Herrick-Phelps: “Professional development serves as a low-risk way to explore a subject that interests you. It can also help refresh the study habits and time management techniques you’ll need as a student, so when you’re ready to tackle a degree, you’ll be 100 percent prepared. Career counseling can also help define your goals. At Granite State, we offer career services free of charge to our current students and alumni, but also potential students who are trying to map out their next move.”
What is the difference between a credit and a non-credit course?
Dudley: “The main difference between credit and non-credit courses is that credit courses are designed for students with the intent of earning college credit toward a degree or certificate. Students may have goals of working toward a future career that requires a degree or certificate to gain employment. Students taking credit courses receive a letter grade. Non-credit courses are designed for students who want to learn a new skill or upgrade an existing skill. This may be for many reasons, including personal development, professional development or potentially to gain employment in a new career. Non-credit courses may or may not assign grades, but in the end it is more about passing or not passing the course. Finally, I believe that many students who continue on the path of non-credit courses do so because they have a commitment to life-long learning.”
Dunlavey: “When you enroll in a course you will talk with your course instructor about your intent. Are you interested in earning a credit for this course or taking this course for enrichment? If you are interested in taking a course for credit there will be specific competency assessments within the course that you must complete to demonstrate your proficiency.”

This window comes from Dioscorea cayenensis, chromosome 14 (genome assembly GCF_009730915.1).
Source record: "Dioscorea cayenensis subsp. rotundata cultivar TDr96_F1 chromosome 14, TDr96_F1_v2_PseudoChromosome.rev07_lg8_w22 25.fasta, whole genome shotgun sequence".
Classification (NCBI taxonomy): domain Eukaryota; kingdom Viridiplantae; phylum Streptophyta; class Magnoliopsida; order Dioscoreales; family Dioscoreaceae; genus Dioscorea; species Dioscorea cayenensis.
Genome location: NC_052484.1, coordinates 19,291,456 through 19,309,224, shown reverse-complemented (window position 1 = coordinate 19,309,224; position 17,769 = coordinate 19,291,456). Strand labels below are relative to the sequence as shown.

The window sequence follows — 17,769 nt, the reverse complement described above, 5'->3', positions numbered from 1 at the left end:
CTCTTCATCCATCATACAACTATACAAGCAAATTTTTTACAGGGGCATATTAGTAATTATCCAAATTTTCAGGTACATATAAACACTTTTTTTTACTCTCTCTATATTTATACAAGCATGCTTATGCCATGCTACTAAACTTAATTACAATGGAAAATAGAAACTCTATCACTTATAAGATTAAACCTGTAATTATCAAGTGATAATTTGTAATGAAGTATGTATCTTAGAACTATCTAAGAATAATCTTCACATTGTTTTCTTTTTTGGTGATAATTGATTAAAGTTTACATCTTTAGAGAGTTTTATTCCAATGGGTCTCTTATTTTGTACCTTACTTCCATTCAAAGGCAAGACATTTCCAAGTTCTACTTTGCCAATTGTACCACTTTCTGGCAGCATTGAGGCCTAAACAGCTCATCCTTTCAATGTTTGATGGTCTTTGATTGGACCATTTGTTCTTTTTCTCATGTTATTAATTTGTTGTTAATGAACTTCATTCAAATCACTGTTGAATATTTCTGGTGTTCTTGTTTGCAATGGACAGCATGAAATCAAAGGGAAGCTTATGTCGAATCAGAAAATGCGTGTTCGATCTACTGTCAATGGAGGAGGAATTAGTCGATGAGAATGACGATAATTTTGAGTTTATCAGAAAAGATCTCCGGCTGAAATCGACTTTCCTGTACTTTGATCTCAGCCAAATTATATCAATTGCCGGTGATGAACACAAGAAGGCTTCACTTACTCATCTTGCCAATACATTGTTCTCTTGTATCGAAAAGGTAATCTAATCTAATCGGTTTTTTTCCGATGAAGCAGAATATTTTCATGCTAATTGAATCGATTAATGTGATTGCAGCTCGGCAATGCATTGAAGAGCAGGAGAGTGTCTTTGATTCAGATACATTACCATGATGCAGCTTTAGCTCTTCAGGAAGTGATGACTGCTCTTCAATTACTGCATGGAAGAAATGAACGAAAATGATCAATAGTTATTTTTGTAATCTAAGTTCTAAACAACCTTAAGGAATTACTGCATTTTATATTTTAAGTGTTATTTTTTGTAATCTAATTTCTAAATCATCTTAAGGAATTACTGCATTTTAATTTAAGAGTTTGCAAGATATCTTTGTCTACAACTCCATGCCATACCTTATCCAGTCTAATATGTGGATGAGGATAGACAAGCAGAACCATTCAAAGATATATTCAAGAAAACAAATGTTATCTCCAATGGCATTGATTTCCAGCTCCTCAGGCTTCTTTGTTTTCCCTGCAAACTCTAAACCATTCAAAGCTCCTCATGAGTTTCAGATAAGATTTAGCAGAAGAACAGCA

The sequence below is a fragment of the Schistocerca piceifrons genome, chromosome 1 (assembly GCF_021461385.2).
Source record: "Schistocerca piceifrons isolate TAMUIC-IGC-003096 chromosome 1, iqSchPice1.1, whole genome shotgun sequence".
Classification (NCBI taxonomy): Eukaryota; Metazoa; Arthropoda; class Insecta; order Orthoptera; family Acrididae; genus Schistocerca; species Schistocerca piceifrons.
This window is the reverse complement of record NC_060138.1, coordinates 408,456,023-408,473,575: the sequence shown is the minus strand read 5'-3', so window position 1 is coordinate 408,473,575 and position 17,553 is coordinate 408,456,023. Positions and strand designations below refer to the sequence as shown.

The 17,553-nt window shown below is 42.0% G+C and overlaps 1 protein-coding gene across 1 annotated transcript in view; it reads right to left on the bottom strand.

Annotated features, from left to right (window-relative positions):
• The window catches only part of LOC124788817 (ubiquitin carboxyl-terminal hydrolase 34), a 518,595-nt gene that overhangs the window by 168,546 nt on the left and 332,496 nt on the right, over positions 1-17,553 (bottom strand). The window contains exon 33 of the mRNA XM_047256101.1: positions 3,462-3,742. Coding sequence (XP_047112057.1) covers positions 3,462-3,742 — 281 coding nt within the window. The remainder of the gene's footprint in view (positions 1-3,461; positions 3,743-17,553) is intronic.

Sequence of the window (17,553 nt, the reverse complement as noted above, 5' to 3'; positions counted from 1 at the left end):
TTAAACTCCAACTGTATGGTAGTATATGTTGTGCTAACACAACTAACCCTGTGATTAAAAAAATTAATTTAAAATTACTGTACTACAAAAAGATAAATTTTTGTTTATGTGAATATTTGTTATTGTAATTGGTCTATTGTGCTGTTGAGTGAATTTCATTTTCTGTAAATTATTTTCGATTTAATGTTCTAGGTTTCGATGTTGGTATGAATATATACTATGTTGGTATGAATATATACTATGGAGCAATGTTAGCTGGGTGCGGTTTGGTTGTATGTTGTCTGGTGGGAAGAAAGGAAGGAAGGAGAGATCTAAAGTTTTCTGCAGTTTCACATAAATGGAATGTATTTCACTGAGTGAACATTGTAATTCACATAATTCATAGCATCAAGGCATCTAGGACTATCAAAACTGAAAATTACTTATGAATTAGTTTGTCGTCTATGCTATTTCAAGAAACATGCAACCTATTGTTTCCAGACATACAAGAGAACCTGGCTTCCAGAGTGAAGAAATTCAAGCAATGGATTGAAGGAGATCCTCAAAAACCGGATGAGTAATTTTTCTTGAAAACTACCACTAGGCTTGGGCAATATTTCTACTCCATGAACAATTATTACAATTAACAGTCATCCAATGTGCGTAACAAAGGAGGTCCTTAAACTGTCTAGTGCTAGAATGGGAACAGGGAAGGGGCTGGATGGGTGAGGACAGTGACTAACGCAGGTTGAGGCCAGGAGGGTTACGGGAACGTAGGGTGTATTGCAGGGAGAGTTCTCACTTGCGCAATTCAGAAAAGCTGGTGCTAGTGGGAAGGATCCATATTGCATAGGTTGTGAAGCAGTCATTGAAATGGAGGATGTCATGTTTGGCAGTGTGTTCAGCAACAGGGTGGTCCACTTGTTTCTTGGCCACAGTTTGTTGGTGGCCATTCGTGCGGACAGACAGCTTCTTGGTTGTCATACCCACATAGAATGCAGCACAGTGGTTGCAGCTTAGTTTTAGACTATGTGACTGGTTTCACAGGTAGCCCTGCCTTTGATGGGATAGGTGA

What are the benefits to completing a continuing education program?
Herrick-Phelps: “For those returning to work, continuing education is a great way to fill any perceived ‘gaps’ in your resume with knowledge and proof that you’ll be an asset in the workplace. For example, if you’re a stay-at-home parent, your entire day is filled with planning, scheduling and budgeting. These are the fundamentals of project management. This just so happens to be a highly marketable skill among employers, so taking a workshop on project management, or a similar topic, will teach you how to apply your expertise in a professional environment.”
Dudley: “There are many benefits to completing a continuing education program, however it begins with identifying one’s individual goals. Some of the benefits include gaining new knowledge, skills and abilities, engagement with other students, obtaining a credential needed to enter a certain field of work or just for the sake of having fun learning something new. I believe that the bottom line on the work that we do in continuing education is that it satisfies an individual’s commitment to life-long learning.”
Can I afford it?
Herrick-Phelps: “Education is certainly an investment, but you shouldn’t rule it out. Adult students are eligible for financial aid to finance a college degree. And there are certain scholarships designed for helping non-traditional students over the age of 25.”
How can I involve my employer in continuing my education?
Herrick-Phelps: “Your employer can be an incredible resource. More than 50 percent of employers offer undergraduate tuition assistance. If you pursue professional development, federal financial aid doesn’t cover these costs, but the price point is more affordable. Employers often have staff development funds for ongoing training that can be applied to the cost of attending a professional development workshop. Ask your HR representatives for advice.”
Dunlavey: “VLACS is looking to partner with employers to help businesses boost employee engagement and retention. Please feel free to contact firstname.lastname@example.org for more information.”